PRIME Minister Tun Dr Mahathir Mohamad was the first leader to confirm his attendance at the Second Belt and Road Initiative (BRI) summit which started on Tuesday in Beijing, China.
Before his visit, Dr Mahathir revived the East Coast Rail Link (ECRL) project and another China-backed project, the Bandar Malaysia.
Dr Mahathir’s decisions defy many expectations, especially among western media and policy circles.
In fact, the decisions should not come as a surprise, as Dr Mahathir said many times that he is not “anti-China.”
In fact, during his first tenure as premier (1981-2003), he transformed Malaysia-China relations while playing a key role in facilitating China’s participation in regional affairs.
Dr Mahathir also helped dispel the notion of “China’s threat” throughout the first decade of the post-Cold War era.
Of course, today’s China is very different from the China he faced during the 1980s and 1990s, but there are no indications that Dr Mahathir had revised his views of China.
The return of Dr Mahathir promises to provide the fourth breakthrough for Malaysia-China and Asean-China relations.
The first breakthrough was the decision by the second Prime Minister Tun Abdul Razak Hussein to establish diplomatic ties with China, in May 1974.
Abdul Razak’s decision kicked off a diplomatic domino right after Malaysia’s normalisation of ties with China.
Thailand and the Philippines, also followed suit by establishing diplomatic relations with China.
The second breakthrough was Mahathir’s effort in the early 1990s to engage and enmesh China into Asean activities in the post-Tiananmen and post-Cold War contexts, notwithstanding the South China Sea disputes.
Mahathir’s diplomacy paved the way for the then Chinese foreign minister Qian Qichen’s presence at the Asean meeting’s opening ceremony in July 1991 as a guest of the Malaysian government.
China was eventually upgraded to Asean’s dialogue partner in 1996.
While China in the 1990s was not as isolated as in the 1970s, it found itself unfamiliar with the developments of regional multilateralism in Asia.
With the end of the Cold War and the gradual receding of the Soviet-Vietnamese axis, the core strategic basis of China-Asean cooperation had also ended.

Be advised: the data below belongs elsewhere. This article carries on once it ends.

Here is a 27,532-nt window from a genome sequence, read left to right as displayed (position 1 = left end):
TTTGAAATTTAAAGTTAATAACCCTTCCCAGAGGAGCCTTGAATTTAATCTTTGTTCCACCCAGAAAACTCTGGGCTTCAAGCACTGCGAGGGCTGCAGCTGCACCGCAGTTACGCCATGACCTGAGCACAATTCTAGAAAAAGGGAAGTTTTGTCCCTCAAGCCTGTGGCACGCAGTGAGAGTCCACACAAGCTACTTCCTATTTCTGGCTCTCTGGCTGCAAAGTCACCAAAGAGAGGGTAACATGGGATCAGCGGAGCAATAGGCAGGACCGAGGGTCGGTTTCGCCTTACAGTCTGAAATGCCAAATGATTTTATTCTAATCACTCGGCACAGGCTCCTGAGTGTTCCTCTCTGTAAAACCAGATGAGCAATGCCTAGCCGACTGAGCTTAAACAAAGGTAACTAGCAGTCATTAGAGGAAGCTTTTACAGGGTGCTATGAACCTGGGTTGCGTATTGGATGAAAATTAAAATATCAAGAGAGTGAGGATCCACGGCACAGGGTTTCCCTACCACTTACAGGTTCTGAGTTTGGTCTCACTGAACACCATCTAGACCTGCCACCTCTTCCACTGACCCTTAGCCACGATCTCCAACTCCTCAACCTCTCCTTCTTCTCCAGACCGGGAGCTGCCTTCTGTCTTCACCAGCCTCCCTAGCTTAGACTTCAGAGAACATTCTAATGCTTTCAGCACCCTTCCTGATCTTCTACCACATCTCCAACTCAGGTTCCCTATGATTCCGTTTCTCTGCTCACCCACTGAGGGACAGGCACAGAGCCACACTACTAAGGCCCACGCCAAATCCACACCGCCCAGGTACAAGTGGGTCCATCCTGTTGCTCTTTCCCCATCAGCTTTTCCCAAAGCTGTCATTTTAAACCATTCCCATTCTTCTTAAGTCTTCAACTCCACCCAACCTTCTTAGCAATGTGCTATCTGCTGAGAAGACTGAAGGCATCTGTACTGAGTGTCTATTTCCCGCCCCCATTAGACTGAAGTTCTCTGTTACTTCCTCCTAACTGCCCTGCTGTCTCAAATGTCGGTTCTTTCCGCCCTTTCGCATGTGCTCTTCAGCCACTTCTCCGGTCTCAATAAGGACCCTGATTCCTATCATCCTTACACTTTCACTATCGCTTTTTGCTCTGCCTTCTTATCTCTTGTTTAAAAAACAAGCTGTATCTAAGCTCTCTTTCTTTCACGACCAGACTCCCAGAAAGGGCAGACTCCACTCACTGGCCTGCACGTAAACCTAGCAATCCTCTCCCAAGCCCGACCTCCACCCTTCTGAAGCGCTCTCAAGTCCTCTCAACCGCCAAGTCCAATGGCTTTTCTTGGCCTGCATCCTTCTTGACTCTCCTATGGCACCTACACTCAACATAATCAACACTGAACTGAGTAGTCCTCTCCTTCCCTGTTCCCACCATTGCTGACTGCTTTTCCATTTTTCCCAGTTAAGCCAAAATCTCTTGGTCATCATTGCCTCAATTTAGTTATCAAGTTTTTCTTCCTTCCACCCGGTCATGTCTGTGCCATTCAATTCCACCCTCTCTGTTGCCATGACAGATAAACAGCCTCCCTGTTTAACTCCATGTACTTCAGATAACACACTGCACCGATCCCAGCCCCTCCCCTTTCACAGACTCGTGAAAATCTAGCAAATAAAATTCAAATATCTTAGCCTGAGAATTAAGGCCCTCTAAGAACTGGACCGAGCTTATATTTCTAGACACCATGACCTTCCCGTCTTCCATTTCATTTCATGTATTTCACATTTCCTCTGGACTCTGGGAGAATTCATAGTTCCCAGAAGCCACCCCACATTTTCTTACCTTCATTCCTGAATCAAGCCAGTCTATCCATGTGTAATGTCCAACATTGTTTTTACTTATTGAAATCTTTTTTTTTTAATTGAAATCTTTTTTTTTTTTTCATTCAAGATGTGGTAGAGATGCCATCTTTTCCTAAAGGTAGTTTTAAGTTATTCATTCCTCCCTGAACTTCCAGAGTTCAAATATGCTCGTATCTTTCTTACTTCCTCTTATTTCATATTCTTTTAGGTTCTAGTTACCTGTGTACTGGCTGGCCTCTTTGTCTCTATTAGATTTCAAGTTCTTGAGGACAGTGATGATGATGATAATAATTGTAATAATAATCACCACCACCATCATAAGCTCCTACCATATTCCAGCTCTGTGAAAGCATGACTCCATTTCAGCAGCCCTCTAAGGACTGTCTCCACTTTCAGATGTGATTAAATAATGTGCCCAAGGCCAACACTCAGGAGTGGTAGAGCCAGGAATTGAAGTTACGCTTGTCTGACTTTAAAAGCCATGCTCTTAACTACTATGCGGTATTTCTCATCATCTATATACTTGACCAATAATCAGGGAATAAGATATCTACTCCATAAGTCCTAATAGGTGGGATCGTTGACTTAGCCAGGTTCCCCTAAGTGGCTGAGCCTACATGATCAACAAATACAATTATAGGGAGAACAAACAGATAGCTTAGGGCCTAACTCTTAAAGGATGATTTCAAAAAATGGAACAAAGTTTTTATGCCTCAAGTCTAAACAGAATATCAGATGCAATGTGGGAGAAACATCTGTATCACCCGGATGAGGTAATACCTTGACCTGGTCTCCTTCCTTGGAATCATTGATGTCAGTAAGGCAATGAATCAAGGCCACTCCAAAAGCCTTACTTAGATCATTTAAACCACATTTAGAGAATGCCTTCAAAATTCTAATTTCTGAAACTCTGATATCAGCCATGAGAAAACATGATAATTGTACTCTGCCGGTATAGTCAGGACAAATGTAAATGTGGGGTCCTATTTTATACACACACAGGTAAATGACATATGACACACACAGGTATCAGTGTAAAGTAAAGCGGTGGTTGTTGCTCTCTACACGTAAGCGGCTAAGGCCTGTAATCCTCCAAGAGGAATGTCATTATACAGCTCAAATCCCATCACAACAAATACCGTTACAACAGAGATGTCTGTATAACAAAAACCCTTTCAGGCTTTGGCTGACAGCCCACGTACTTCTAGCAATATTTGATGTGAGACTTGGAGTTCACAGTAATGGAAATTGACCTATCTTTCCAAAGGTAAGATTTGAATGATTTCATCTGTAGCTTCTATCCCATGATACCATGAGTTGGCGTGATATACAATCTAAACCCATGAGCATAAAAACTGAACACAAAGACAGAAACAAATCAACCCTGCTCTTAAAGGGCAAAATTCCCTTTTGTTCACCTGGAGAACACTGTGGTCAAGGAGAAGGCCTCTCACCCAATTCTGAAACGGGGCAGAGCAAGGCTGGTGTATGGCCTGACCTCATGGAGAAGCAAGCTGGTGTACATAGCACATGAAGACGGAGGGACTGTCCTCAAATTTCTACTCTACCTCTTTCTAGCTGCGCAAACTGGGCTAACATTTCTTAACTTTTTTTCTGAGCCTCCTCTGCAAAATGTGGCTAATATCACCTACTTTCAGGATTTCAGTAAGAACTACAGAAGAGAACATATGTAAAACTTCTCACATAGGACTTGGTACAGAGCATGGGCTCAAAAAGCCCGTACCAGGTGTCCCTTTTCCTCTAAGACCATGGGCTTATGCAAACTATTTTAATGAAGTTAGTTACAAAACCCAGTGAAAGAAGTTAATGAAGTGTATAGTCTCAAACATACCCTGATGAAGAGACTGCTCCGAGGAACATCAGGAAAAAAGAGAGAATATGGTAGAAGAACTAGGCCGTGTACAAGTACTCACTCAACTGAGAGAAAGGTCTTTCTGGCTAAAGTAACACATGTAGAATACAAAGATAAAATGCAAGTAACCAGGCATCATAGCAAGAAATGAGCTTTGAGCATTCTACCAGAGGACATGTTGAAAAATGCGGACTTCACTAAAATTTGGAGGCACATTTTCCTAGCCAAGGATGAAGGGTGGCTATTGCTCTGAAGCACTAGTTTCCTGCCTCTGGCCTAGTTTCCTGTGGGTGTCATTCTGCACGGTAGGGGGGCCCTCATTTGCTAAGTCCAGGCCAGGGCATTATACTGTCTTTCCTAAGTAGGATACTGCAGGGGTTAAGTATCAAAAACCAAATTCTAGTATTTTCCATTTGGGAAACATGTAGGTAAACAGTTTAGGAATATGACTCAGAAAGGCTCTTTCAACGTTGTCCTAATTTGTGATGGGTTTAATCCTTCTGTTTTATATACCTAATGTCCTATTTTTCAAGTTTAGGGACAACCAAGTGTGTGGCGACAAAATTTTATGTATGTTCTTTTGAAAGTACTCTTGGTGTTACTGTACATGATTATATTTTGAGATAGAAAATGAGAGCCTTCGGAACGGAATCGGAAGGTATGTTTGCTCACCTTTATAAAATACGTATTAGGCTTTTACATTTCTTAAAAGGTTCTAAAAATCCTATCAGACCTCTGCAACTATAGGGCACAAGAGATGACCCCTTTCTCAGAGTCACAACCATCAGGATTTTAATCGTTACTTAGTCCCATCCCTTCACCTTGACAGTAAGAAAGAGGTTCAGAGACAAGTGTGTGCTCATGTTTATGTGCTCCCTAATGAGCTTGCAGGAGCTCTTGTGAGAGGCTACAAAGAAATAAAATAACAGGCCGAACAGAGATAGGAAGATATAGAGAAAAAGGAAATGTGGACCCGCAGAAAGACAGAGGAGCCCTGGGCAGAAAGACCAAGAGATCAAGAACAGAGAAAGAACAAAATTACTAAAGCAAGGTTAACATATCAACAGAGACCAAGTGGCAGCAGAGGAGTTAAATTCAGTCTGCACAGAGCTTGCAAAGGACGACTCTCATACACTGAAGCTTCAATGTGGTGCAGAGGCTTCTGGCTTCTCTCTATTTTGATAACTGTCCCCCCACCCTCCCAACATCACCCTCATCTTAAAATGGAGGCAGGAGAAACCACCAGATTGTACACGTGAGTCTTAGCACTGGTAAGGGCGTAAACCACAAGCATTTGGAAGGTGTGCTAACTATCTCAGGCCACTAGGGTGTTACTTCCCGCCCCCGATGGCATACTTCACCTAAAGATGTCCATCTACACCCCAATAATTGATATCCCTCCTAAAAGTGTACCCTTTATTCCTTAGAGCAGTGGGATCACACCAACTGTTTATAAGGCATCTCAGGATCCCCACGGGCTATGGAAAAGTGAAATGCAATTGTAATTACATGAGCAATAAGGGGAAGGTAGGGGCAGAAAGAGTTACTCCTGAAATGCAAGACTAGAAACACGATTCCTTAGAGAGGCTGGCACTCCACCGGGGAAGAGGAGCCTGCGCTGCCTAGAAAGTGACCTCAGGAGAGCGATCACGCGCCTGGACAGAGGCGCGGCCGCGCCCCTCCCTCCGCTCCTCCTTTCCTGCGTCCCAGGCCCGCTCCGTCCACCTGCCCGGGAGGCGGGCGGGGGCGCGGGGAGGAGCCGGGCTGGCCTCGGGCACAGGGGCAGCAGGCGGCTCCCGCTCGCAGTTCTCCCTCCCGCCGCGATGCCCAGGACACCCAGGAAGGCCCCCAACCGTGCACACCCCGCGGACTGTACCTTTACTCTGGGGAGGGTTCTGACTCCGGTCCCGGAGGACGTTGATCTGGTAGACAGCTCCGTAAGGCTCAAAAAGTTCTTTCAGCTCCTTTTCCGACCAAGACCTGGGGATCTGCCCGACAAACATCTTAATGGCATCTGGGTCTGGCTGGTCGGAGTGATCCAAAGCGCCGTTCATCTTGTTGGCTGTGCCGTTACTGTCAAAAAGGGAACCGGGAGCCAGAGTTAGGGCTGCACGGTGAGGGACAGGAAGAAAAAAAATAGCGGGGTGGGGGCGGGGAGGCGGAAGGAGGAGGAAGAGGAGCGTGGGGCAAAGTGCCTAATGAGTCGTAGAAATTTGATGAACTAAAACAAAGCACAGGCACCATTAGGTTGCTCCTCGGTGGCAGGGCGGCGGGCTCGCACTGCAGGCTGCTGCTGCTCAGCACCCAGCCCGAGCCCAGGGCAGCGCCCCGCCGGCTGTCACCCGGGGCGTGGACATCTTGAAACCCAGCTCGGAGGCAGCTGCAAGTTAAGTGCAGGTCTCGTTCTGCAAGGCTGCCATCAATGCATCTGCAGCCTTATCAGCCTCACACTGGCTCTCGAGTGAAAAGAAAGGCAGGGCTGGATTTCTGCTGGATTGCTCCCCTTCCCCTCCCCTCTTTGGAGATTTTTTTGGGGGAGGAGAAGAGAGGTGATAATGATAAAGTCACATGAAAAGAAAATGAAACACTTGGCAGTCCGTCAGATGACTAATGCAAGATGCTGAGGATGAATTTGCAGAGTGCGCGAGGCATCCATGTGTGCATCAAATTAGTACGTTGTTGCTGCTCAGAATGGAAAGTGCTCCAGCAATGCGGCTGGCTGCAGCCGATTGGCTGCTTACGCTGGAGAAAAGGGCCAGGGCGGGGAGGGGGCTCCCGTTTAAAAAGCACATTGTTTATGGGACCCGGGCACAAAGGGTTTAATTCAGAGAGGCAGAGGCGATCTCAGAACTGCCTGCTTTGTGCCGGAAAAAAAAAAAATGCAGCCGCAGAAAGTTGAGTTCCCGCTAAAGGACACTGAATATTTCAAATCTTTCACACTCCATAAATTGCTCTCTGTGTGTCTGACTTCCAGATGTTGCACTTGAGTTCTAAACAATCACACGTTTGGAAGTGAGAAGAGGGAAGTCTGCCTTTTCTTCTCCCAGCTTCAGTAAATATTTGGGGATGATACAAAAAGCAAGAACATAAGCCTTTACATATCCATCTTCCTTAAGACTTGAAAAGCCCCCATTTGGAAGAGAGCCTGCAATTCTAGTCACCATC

Hence, on the Asean side, it was also uncertain how to define its relationship with China.
Malaysia’s decision to engage China bilaterally and regionally using the Asean platform at the critical juncture proved to be transformative and immensely beneficial to both sides.
China learned about the “rules of the game” and became a constructive partner, while Asean made attempts to “socialise” China.
The third breakthrough was little-known, but equally transformative for both Malaysia-China relations and the wider East Asian international relations.
That is, the period from the early 1990s until 2005 which witnessed Malaysia-China collaboration in promoting and institutionalising East Asian-wide regionalism.
Mahathir first proposed the East Asian Economic Grouping (EAEG) in 1989, but this proposal failed to take off largely due to the US objections, as well as several Asean countries lukewarm support.
China was the only major actor who supported Mahathir’s East Asian-based regionalist idea.
The Asian financial crisis in 1997 provided an opportunity for Malaysia to push again its East Asian regionalist vision, working with China, Japan, South Korea and other fellow Asean members to successfully kick start the Asean Plus Three process when Kuala Lumpur was the chair of Asean.
Malaysia and China again played an instrumental role in proposing and pushing through the creation of the East Asian Summit in 2005.
Now, there is a chance that Malaysia-China relations may have a fourth breakthrough in the context of the changing China-Asean relations under the great power uncertainty.
One of the most vexing foreign policy challenges coming from China in Southeast Asia is the BRI.
After five years since its launch in 2013, BRI has been facing increasing criticisms and challenges internationally, and within Southeast Asia as well.
Dr Mahathir’s earlier decision to suspend the ECRL initially was seen as Malaysia’s rebuke to the BRI.
However, the BRI’s vision, in the form of promoting infrastructure connectivity among developing countries that opens up trade and facilitates greater flows of people and goods had struck a chord with Dr Mahathir.
Dr Mahathir’s earlier rejection of the ECRL was due to its financing model and unfavourable terms but he was not against regional connectivity development and not against the BRI vision per se.
With the successful renegotiation of the ECRL project and the prospects of welcoming more BRI projects on more favourable terms for local economy and local employment, Malaysia could serve as a model of not blindly accepting or rejecting the BRI.
Malaysia could show the way on how to make it work and how to make it right, to the benefit of both the hosting country and China.
Malaysia-China cooperation on the BRI, hence, like the previous “breakthroughs”, could have a wider regional and geopolitical impact.
Ngeow Chow-Bing is director of Institute of China Studies, Universiti Malaya. Kuik Cheng-Chwee is head of Centre for Asian Studies, Universiti Kebangsaan Malaysia